Apolinario Mabini, First Prime Minister of the Philippines – By National Historical Commission – Wikimedia Commons

Top 10 Astonishing Facts about Apolinario Mabini


Apolinario Mabini, full name Apolinario Mabini y Maranan, was a Filipino statesman, lawyer, educator, leader, and revolutionary. He was born on July 23rd, 1864, and passed away on 13th May 1903. 

Considered a Philippines national hero, Mabini was the first prime minister in the country and the brains of the revolution. His legacy in the Philippines and the world at large lives on and will continue to do so.

Mabini was a paralytic but this did not stop him from contributing meaningfully and effectively. He instead used his unquestionable brilliance and through several written works he was able to inspire the masses.

Below are some astonishing facts about this Filipino legend, Apolinario Mabini.

1. The Cause of Mabini’s Paralysis Was Controversial

During and after his lifetime, the cause of Mabini’s paralysis was controversial and a mystery to most. This led to the spread of the rumor that his paralysis was a consequence of contracting a venereal disease (syphilis).

This rumor was most likely started by his political detractors, according to historians. This rumor was eventually debunked in 1980 however.

This was after an autopsy was carried out on his remains by doctors from the National Orthopedic Hospital. The results of the autopsy showed that polio was the cause of Mabini’s paralysis.

2. He Was Part of The Thirteen Martyrs of Cavite

In 1893, Mabini joined the La Liga Filipina, a secret revolutionary organization started by Jose Rizal. After joining, he was made the secretary of the organization’s supreme council.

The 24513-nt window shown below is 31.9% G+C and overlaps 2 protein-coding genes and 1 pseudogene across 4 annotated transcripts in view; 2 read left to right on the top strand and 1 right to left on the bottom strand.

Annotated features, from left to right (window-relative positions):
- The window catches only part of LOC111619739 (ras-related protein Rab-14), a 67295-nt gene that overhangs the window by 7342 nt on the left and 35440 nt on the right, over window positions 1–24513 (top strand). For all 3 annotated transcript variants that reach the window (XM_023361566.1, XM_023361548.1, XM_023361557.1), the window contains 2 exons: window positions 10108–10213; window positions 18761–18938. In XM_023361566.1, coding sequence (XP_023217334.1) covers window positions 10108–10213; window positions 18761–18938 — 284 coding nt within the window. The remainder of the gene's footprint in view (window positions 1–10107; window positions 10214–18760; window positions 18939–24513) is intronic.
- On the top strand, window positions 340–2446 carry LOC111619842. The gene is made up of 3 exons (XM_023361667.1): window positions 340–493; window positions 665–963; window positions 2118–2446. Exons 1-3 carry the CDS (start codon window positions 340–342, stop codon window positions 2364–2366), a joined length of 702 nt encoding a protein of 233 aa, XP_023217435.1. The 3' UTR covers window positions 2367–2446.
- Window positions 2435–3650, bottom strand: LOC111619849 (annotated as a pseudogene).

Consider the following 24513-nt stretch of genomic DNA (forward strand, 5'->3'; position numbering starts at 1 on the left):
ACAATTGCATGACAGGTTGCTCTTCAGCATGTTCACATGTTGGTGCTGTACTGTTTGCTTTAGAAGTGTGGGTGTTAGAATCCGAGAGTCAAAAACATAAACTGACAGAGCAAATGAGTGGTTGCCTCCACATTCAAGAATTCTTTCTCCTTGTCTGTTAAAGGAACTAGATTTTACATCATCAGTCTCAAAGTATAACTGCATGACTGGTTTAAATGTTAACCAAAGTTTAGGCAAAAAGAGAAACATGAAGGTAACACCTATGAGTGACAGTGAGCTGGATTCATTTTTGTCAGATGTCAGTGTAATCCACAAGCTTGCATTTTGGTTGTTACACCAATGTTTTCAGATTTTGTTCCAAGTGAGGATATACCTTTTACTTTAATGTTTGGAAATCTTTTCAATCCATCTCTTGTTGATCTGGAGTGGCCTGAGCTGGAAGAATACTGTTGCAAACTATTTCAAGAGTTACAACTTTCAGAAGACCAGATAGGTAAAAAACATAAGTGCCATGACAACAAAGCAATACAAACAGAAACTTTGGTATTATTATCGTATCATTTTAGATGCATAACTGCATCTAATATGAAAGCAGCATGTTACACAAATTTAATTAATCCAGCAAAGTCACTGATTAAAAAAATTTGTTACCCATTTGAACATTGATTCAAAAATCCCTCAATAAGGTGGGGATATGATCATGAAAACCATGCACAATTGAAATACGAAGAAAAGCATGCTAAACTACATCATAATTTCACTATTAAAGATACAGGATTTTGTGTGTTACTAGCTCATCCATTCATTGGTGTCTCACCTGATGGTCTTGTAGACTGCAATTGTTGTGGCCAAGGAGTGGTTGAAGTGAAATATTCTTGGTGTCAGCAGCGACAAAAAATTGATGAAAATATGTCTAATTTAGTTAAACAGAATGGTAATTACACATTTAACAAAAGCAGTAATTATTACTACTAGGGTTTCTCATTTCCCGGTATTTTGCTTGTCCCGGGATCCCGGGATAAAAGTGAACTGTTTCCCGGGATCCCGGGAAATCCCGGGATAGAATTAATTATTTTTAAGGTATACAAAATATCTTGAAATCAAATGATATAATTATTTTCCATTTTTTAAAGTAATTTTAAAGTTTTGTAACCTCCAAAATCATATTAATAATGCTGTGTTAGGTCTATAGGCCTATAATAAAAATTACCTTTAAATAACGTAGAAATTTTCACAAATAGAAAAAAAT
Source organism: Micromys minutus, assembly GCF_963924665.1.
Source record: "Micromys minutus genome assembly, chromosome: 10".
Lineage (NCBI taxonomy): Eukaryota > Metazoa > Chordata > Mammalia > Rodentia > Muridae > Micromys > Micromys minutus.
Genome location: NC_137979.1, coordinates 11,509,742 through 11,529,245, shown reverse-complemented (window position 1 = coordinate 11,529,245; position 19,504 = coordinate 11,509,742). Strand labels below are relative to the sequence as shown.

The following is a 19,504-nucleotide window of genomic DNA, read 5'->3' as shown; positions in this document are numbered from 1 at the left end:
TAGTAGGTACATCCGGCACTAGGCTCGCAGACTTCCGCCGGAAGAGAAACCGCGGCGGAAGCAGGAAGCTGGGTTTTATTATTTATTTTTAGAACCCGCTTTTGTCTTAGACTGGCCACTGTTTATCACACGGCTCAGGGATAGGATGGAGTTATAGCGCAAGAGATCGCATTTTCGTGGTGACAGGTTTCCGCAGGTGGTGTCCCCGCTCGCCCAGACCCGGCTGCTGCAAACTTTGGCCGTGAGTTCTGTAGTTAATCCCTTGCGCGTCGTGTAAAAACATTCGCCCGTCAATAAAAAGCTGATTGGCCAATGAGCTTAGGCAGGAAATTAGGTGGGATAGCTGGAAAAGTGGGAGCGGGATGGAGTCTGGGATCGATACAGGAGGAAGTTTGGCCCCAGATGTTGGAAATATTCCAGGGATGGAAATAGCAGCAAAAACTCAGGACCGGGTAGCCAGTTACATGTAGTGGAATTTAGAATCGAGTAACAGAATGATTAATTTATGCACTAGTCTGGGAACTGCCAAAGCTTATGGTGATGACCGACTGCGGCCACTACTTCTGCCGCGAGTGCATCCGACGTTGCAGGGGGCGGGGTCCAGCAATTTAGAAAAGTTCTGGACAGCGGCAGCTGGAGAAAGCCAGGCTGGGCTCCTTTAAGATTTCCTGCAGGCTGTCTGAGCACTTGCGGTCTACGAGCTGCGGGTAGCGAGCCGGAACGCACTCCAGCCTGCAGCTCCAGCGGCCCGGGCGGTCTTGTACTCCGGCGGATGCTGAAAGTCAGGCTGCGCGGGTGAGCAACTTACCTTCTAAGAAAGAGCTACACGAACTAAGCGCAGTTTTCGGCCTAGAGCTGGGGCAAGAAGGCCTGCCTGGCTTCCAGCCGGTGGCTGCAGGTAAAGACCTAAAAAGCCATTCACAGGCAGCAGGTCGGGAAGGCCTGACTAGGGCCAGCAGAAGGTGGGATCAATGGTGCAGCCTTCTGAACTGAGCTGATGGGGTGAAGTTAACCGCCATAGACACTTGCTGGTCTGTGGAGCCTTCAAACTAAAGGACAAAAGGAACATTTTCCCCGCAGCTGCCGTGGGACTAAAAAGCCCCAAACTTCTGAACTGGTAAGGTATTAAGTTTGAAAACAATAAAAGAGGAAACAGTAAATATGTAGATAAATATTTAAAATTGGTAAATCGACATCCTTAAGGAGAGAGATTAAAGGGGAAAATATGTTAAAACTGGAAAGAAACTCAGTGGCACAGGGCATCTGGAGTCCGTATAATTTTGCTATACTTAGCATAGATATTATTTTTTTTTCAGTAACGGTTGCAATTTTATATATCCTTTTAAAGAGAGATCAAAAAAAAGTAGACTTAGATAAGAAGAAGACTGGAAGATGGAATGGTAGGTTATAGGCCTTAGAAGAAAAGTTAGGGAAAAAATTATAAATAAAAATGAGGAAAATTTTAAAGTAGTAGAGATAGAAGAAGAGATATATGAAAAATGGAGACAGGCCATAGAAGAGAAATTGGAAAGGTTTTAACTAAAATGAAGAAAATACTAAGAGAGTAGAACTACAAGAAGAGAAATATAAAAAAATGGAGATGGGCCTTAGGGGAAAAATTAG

In December that year, Jose Rizal who had been under arrest since 1892, was executed. This saw Mabini fully commit himself to the revolution. He was struck by Polio in 1895 and by January 1896 had lost the use of both his legs.

In 1896, the first active phase of the 1896 Philippine Revolution began with Mabini at the center of it all. However, Spanish authorities caught wind of the plans. This led to the arrest of several members of the La Liga Filipina, Apolinario included.

The were a total of thirteen patriots arrested. They would later be known as the “Thirteen Martyrs of Cavite.” They were tried and eventually executed. However, on seeing that Mabini was a paralytic, the Spanish authorities decided to release him.

3. Mabini Was the Chief Advisor to The Revolution

Portrait of Apolinario Mabini y Maranan (23 July 1864-13 May 1903) – By Unknown Author – Wikimedia Commons

After release, Apolinario was hospitalized due to his illness for a long time. Emilio Aguinaldo, a fellow Filipino revolutionary and then leader of the La Liga Filipina, called for him.

He asked Mabini to serve as the revolution’s advisor. Mabini agreed and during this period, he was able to write several publications. This included two pamphlets that were particularly effective and influential.

They were “El Verdadero Decálogo” and “Ordenanzas de la Revolución”. Because of this role, Mabini was often referred to as the “Brains of the Revolution”.

4. Apolinario Mabini Opened a School

Mabini was raised in poverty which greatly affected and interrupted his studies. Several times he got a job as an instructor to cover his school fees.

Throughout his fourth and fifth high school years, Mabini worked as an auxiliary teacher. He aimed to raise funds to continue his studies. After his fifth year, he worked at a school in Lipa owned by Sebastian Virrey.

In 1893, he opened a school. According to D. Manuel Arellano, Inspector of Schools the venture was a huge success. It was ranked among the top schools in the country at the time.

However, the school would be closed two years later due to his illness and participation in the revolution.

5. Mabini Was the First Prime Minister of the Philippines

Apolinario Mabini Memorial (Cuyapo, Nueva Ecija) – By Ramon FVelasquez – Wikimedia Commons